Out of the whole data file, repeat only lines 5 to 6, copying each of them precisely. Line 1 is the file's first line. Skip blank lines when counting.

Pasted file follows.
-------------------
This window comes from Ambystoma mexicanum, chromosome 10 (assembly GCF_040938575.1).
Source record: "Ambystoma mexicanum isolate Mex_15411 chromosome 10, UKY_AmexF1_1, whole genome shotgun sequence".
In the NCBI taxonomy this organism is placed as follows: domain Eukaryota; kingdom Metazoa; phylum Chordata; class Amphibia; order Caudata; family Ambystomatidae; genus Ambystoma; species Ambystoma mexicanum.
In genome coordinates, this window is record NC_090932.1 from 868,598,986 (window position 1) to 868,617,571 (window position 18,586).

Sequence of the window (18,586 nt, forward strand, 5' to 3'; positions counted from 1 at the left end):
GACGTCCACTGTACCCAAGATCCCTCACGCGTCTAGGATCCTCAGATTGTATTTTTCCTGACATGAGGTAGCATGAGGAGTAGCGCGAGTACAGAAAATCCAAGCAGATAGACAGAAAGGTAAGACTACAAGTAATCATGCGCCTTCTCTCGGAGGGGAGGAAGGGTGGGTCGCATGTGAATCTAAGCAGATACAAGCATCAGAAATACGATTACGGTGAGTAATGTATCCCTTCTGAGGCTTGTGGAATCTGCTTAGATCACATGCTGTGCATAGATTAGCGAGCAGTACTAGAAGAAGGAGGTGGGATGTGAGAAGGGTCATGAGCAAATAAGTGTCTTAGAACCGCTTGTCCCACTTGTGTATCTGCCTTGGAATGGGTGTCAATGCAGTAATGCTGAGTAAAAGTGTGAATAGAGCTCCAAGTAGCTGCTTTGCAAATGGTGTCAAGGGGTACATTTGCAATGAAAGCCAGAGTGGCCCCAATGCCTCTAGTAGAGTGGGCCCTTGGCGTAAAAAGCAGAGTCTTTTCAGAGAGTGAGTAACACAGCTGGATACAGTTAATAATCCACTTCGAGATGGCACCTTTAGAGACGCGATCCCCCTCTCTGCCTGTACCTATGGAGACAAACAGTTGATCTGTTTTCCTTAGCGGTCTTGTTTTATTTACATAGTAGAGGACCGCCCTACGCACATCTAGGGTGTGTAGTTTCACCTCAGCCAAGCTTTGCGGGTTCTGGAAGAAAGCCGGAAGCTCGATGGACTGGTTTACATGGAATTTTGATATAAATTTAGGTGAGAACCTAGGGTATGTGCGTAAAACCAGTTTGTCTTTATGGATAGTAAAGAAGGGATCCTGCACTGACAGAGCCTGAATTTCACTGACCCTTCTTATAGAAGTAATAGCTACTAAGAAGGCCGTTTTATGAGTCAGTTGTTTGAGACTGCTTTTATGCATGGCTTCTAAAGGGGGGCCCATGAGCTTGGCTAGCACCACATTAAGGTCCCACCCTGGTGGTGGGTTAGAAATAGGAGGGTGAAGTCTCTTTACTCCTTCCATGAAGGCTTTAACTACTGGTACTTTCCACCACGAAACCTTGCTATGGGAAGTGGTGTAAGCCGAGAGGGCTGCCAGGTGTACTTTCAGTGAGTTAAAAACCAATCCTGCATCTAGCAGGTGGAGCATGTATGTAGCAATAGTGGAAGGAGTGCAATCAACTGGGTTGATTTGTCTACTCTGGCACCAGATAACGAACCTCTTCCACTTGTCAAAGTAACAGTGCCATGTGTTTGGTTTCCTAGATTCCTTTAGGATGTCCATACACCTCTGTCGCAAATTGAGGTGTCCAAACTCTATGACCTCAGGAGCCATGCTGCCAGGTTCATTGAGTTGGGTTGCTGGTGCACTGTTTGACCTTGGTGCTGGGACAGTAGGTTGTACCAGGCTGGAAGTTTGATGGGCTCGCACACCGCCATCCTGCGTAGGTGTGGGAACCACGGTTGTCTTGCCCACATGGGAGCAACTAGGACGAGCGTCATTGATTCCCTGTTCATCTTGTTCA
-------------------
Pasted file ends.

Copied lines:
Sequence of the window (18,586 nt, forward strand, 5' to 3'; positions counted from 1 at the left end):
GACGTCCACTGTACCCAAGATCCCTCACGCGTCTAGGATCCTCAGATTGTATTTTTCCTGACATGAGGTAGCATGAGGAGTAGCGCGAGTACAGAAAATCCAAGCAGATAGACAGAAAGGTAAGACTACAAGTAATCATGCGCCTTCTCTCGGAGGGGAGGAAGGGTGGGTCGCATGTGAATCTAAGCAGATACAAGCATCAGAAATACGATTACGGTGAGTAATGTATCCCTTCTGAGGCTTGTGGAATCTGCTTAGATCACATGCTGTGCATAGATTAGCGAGCAGTACTAGAAGAAGGAGGTGGGATGTGAGAAGGGTCATGAGCAAATAAGTGTCTTAGAACCGCTTGTCCCACTTGTGTATCTGCCTTGGAATGGGTGTCAATGCAGTAATGCTGAGTAAAAGTGTGAATAGAGCTCCAAGTAGCTGCTTTGCAAATGGTGTCAAGGGGTACATTTGCAATGAAAGCCAGAGTGGCCCCAATGCCTCTAGTAGAGTGGGCCCTTGGCGTAAAAAGCAGAGTCTTTTCAGAGAGTGAGTAACACAGCTGGATACAGTTAATAATCCACTTCGAGATGGCACCTTTAGAGACGCGATCCCCCTCTCTGCCTGTACCTATGGAGACAAACAGTTGATCTGTTTTCCTTAGCGGTCTTGTTTTATTTACATAGTAGAGGACCGCCCTACGCACATCTAGGGTGTGTAGTTTCACCTCAGCCAAGCTTTGCGGGTTCTGGAAGAAAGCCGGAAGCTCGATGGACTGGTTTACATGGAATTTTGATATAAATTTAGGTGAGAACCTAGGGTATGTGCGTAAAACCAGTTTGTCTTTATGGATAGTAAAGAAGGGATCCTGCACTGACAGAGCCTGAATTTCACTGACCCTTCTTATAGAAGTAATAGCTACTAAGAAGGCCGTTTTATGAGTCAGTTGTTTGAGACTGCTTTTATGCATGGCTTCTAAAGGGGGGCCCATGAGCTTGGCTAGCACCACATTAAGGTCCCACCCTGGTGGTGGGTTAGAAATAGGAGGGTGAAGTCTCTTTACTCCTTCCATGAAGGCTTTAACTACTGGTACTTTCCACCACGAAACCTTGCTATGGGAAGTGGTGTAAGCCGAGAGGGCTGCCAGGTGTACTTTCAGTGAGTTAAAAACCAATCCTGCATCTAGCAGGTGGAGCATGTATGTAGCAATAGTGGAAGGAGTGCAATCAACTGGGTTGATTTGTCTACTCTGGCACCAGATAACGAACCTCTTCCACTTGTCAAAGTAACAGTGCCATGTGTTTGGTTTCCTAGATTCCTTTAGGATGTCCATACACCTCTGTCGCAAATTGAGGTGTCCAAACTCTATGACCTCAGGAGCCATGCTGCCAGGTTCATTGAGTTGGGTTGCTGGTGCACTGTTTGACCTTGGTGCTGGGACAGTAGGTTGTACCAGGCTGGAAGTTTGATGGGCTCGCACACCGCCATCCTGCGTAGGTGTGGGAACCACGGTTGTCTTGCCCACATGGGAGCAACTAGGACGAGCGTCATTGATTCCCTGTTCATCTTGTTCA